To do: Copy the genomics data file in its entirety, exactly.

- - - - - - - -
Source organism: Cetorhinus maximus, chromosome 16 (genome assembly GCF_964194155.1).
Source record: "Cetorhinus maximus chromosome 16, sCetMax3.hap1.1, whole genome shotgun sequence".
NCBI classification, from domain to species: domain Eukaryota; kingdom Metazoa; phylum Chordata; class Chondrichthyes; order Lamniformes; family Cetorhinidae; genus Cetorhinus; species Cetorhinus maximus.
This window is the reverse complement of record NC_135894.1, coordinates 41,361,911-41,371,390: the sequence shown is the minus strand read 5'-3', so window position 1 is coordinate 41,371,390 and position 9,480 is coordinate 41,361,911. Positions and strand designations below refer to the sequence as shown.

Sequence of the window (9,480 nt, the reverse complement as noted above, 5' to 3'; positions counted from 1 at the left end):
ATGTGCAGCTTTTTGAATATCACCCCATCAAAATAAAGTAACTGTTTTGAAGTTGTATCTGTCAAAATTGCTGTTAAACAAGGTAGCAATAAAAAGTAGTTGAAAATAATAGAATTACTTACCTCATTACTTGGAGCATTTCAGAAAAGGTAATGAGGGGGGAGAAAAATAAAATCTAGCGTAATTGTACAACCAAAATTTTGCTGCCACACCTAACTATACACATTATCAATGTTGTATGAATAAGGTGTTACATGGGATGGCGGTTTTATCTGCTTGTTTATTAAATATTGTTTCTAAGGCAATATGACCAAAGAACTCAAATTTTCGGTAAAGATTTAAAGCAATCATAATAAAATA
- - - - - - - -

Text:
Source organism: Cetorhinus maximus, chromosome 16 (genome assembly GCF_964194155.1).
Source record: "Cetorhinus maximus chromosome 16, sCetMax3.hap1.1, whole genome shotgun sequence".
NCBI classification, from domain to species: domain Eukaryota; kingdom Metazoa; phylum Chordata; class Chondrichthyes; order Lamniformes; family Cetorhinidae; genus Cetorhinus; species Cetorhinus maximus.
This window is the reverse complement of record NC_135894.1, coordinates 41,361,911-41,371,390: the sequence shown is the minus strand read 5'-3', so window position 1 is coordinate 41,371,390 and position 9,480 is coordinate 41,361,911. Positions and strand designations below refer to the sequence as shown.

Sequence of the window (9,480 nt, the reverse complement as noted above, 5' to 3'; positions counted from 1 at the left end):
ATGTGCAGCTTTTTGAATATCACCCCATCAAAATAAAGTAACTGTTTTGAAGTTGTATCTGTCAAAATTGCTGTTAAACAAGGTAGCAATAAAAAGTAGTTGAAAATAATAGAATTACTTACCTCATTACTTGGAGCATTTCAGAAAAGGTAATGAGGGGGGAGAAAAATAAAATCTAGCGTAATTGTACAACCAAAATTTTGCTGCCACACCTAACTATACACATTATCAATGTTGTATGAATAAGGTGTTACATGGGATGGCGGTTTTATCTGCTTGTTTATTAAATATTGTTTCTAAGGCAATATGACCAAAGAACTCAAATTTTCGGTAAAGATTTAAAGCAATCATAATAAAATA